Quo Vadis LGBTQ+ Representation in Politics?
On 17 May, the International Day against Homophobia, Bi-, Inter- and Transphobia (IDAHOBIT), people around the world commemorate 17 May 1990, the day on which homosexuality was removed from the ICD-10 diagnosis code of the World Health Organisation (WHO) and was officially no longer considered a disease. However, LGBTIQ+ people are still prosecuted in 69 countries, and in 11 countries they are even threatened by death penalty. The lived reality of the LGBTQ+ community world wide ranges from discrimination to state authorities being involved in their repression, denying them any protection from hostility and violence. Europe is no exception, as developments in Member States like Poland and Hungary have shown over the past years. ILGA Europe's Rainbow Europe 2021 Map reveals the widespread and almost complete stagnation on human rights of LGBT+ people.
We talked to Carline van Breugel (27). She is on the candidate list of the Dutch parliament for D66 and only three seats away from entering parliament. During her campaign, she spoke up about LGBTQ+ safety and prejudices that the community deals with. As an openly pansexual woman with a transgender partner, she often encounters prejudice and wants to therefore play a role in breaking taboos and normalising sexual diversity.
How Would You Assess the Situation of the LGBT+ Community in Europe Today?
I think there is a lot of work to do, to make Europe a safer space for the LGBTQ+ community. Discrimination of people, based on who they are or whom they love, is according to the Rainbow Europe ranking, an every-day occurrence in more than half of the European Member States. The fact that my boyfriend (who is a transgender man) and I have to be picky about what EU countries we do or do not visit is illustrating for the situation of queer people in Europe.
Why Is This Cause So Close to Your Heart and What Are Your Goals?
I want to raise awareness about the LGBTQ+ community and in how many different sizes and forms it comes. This is why during my campaign for the Dutch parliament my boyfriend and I were very open about our queer relationship. As we look like a hetro couple, we did not have to, but we felt the need to show that people like us are also part of the spectrum. As a pansexual woman there is a big stigma about being pan/bisexual and whether you’re 'gay enough'. That’s why I also felt the need to draw some attention to that.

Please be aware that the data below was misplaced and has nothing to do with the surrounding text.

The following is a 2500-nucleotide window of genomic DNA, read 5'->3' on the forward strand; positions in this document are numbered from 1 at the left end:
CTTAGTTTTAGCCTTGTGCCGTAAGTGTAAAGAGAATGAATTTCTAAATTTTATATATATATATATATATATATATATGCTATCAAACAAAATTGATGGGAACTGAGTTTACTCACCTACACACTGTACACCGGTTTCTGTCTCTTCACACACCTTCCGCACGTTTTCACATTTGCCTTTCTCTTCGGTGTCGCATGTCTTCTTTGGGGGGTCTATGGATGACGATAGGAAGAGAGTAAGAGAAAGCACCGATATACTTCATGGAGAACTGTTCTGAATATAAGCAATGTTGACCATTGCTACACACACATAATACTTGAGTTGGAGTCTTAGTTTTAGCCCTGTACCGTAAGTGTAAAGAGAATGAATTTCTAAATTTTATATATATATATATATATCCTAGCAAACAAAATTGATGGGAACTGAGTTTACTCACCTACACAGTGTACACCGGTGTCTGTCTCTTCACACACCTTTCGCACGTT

If I get to join the Dutch parliament in the future, I will do everything I can to share the community’s view on queer topics. I will work to make the Netherlands a place where you do not have to get 'out of the closed' anymore and a place where it is every-day business to ask someone about their pronouns. After that, I would love to share this experience in the European space.
What Are the Main Challenges for LGBTQ+ People in Politics?
Because there is an underrepresentation of people from the LGBTQ+ community in politics, our voice is not heard in the daily debates. Debates about multi-parenting and gay marriage but also about safety in general which (as we know) of course involves a queer aspect. If we have a seat at the table, we can be part of all conversations that touch upon LGBTQ+ rights. The fact that in a lot of EU countries it is not safe to be openly gay will however make it hard to find openly queer representatives.
This is where projects like the Rainbowplatform come in and why they are so important. They help queer people in politics to get a seat at the table and to help them to deal with the discrimination that they will inevitably face. I respect their work very much!
What Can Be Done to Achieve Equal Representation of LGBT+ People in the Political Sphere?
First and foremost, we need to support each other and each other's ambition. It is not easy to speak up about wanting to run for parliament. So if queer people speak up about it to you, motivate them! Next up, I think we need to offer them training in campaigning and sharing your message. Thirdly, I think we have to put (online) discrimination of queer parliament members on the agenda continuously. We can also hold the party that we vote for accountable to include queer representation on their candidate list for elections, and of course we can promote and vote for queer candidates. Another thing we can do, is learn from good practices. According to the Rainbow Europe ranking, Malta is the most LGBTQ+ friendly country in Europe. I would love to go there and talk to the queer community to find out what they do differently and what we can all learn from them.
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